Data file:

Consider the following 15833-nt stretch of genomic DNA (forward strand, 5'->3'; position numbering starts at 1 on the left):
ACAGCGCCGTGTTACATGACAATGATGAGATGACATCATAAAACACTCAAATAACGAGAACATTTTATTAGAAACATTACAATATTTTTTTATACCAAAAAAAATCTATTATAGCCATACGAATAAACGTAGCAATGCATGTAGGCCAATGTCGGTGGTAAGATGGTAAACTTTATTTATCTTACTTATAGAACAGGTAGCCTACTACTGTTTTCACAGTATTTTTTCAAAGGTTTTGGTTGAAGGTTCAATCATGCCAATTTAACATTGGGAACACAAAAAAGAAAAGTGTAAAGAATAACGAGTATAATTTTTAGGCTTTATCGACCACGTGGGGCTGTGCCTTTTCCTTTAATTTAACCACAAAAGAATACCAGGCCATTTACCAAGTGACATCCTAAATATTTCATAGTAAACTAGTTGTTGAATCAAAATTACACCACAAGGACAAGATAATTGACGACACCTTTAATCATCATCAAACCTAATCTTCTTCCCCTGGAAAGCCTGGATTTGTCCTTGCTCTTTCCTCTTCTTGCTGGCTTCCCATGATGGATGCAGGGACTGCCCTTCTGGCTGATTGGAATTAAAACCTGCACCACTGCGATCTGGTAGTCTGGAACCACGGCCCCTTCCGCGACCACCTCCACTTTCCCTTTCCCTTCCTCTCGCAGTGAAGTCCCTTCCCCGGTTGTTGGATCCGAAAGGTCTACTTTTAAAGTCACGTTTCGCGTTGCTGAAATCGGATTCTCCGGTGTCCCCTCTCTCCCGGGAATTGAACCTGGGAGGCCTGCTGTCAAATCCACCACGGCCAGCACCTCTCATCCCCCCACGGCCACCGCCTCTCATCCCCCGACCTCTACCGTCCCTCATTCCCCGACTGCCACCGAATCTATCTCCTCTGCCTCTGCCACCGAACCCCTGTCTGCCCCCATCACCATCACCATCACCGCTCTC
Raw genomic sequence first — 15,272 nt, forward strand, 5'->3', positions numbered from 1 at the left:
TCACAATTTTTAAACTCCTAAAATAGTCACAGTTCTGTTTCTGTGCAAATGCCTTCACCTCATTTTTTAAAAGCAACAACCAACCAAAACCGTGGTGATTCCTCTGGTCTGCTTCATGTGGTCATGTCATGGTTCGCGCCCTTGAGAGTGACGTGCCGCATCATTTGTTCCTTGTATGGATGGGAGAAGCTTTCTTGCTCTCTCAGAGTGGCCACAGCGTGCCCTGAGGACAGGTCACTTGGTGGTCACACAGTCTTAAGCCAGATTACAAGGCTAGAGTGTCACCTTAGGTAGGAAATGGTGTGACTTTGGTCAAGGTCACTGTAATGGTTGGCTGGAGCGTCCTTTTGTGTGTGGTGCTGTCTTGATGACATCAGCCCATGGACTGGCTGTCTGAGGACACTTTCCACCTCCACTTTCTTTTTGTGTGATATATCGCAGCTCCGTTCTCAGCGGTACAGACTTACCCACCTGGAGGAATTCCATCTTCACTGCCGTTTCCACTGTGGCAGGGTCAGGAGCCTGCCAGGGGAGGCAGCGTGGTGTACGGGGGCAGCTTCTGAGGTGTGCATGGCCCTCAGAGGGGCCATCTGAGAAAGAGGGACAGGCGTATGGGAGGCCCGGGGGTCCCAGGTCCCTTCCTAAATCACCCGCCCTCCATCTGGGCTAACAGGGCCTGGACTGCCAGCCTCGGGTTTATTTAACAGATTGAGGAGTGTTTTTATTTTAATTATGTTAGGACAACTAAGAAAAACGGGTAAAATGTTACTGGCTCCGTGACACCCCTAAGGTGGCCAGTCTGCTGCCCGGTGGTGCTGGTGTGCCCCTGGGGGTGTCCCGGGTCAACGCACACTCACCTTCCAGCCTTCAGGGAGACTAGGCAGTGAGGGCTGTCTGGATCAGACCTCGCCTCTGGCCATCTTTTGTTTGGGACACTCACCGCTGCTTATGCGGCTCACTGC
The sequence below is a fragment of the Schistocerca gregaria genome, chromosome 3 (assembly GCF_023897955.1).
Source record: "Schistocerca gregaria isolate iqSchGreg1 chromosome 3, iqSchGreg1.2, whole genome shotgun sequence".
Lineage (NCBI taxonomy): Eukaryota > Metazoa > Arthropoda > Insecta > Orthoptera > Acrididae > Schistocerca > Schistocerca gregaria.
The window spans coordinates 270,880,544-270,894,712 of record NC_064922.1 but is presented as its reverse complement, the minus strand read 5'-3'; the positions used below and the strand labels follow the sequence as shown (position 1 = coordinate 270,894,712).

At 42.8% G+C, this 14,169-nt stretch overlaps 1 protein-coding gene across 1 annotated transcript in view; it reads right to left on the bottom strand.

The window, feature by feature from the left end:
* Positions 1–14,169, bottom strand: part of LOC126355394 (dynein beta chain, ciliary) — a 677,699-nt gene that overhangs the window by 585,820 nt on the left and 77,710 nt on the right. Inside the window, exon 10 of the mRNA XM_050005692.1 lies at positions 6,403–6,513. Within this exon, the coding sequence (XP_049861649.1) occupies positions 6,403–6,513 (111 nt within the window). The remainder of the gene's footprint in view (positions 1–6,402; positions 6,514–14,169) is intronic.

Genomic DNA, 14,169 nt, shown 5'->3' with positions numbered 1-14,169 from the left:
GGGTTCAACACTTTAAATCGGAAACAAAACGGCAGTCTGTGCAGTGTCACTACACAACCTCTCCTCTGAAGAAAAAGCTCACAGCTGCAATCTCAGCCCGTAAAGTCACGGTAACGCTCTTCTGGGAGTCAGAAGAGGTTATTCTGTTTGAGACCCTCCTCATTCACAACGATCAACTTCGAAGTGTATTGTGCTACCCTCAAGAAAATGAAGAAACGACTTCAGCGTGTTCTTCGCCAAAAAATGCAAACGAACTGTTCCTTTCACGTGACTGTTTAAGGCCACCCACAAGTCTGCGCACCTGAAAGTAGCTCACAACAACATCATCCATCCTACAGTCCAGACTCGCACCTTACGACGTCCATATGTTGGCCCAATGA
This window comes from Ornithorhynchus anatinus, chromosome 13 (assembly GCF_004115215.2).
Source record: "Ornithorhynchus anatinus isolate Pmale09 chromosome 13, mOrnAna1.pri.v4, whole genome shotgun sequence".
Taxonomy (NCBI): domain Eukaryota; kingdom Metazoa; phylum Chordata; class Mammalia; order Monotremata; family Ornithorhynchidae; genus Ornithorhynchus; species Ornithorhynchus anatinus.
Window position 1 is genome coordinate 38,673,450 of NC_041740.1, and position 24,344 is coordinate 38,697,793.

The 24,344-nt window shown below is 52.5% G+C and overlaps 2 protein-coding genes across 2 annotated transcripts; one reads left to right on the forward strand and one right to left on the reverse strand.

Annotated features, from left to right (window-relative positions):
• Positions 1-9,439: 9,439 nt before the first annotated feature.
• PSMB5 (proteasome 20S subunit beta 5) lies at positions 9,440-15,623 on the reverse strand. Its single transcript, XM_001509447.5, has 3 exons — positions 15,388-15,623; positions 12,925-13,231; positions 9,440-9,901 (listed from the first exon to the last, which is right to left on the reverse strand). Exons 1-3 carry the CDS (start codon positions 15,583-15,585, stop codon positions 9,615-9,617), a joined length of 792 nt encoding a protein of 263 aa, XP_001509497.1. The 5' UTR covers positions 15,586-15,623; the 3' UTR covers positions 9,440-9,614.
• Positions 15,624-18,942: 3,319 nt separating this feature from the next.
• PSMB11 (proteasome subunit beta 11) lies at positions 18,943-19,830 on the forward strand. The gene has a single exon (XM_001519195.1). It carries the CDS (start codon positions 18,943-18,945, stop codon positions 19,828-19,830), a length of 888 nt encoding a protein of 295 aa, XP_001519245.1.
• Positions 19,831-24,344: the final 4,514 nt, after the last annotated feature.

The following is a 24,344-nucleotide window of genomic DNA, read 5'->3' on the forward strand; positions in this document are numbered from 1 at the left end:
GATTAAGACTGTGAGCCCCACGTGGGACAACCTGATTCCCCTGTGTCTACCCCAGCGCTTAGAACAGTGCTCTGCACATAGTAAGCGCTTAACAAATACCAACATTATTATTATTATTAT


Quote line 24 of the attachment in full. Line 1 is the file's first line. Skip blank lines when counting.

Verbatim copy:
• Positions 19,831-24,344: the final 4,514 nt, after the last annotated feature.